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Mexico’s first female president Claudia Sheinbaum faces many challenges

Mexico’s first female president Claudia Sheinbaum faces many challenges

By Urvashi Sarkar

Photo courtesy: Claudia Sheinbaum/ Facebook

Sheinbaum will have to carve a niche that separates her from her predecessors–though her actions as mayor of Mexico city during the pandemic prove she is capable of doing so

A climate scientist, mayor and Mexico’s-first ever female President. This is Claudia Sheinbaum, whose extraordinary journey to becoming the president of a country with a 200-year history is being hailed across the globe.

The results of Mexico’s election which gave the country a historic outcome  were announced in early June. Sheinbaum received between 58.3% and 60.7% of the vote while the opposition candidate, Xóchitl Gálvez garnered between 26.6% and 28.6%. This was the first time in Mexico’s electoral history  that the two main opponents were women. In a rousing statement after coming to power, Sheinbaum, 61, said, “I do not arrive alone. We all arrived, with our heroines who gave us our homeland—with our mothers, our daughters and our granddaughters.”

Sheinbaum, who belongs to the ruling Morena Party, took over the reins from her political mentor and outgoing President Andrés Manuel López Obrador who is popular among Mexico’s poor and working classes. Sheinbaum, a leftist, has a tough set of challenges to address such as Mexico’s high homicide rate, narcotics linked crime and trafficking, and government corruption. Mexicans hope her agenda will include taking action against the disturbingly high rate of femicides and gender based violence  in the country.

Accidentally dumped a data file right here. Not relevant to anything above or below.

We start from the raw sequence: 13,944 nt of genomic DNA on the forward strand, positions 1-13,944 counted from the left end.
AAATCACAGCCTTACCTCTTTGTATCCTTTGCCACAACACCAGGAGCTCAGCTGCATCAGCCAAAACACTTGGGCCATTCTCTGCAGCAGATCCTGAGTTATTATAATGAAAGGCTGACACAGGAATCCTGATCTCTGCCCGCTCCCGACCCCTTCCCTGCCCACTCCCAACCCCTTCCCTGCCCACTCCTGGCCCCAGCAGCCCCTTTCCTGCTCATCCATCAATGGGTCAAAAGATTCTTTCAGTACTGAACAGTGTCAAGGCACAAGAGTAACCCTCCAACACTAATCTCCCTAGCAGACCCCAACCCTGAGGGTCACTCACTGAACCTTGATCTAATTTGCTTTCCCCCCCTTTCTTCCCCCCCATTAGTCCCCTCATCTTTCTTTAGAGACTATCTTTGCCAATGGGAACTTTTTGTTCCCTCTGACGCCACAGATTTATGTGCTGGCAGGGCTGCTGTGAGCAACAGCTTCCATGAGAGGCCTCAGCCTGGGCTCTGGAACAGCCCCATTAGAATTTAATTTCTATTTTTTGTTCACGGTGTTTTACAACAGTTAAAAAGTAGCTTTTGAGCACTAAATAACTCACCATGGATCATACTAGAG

The new President will also need to define herself apart from her mentor. During the pandemic, she took a divergent approach from her mentor’s federal level approach. In Mexico city, where she was mayor, Sheinbaum encouraged testing, masking and social distancing and limited business hours in contrast to the federal level approach which discouraged coronavirus testing.

Obrador as President spent billions of dollars in boosting Mexico’s state energy companies which depend on fossil fuels. Sheinbaum, who is committed to increasing renewable energy as part of her campaign will have to walk a tightrope to steer Mexico away from the path of fossil fuel dependence. Her background as  an environmental engineer and climate scientist will help. She has contributed to two major reports of the Intergovernmental Panel on Climate Change (IPCC).

As the first female President of Mexico, Sheinbaum has already left her name in history. She will now need to address the sweeping challenges facing her country.

Urvashi Sarkar is an independent journalist who focuses on international politics, gender and culture.

Edited by Shalini Umachandran

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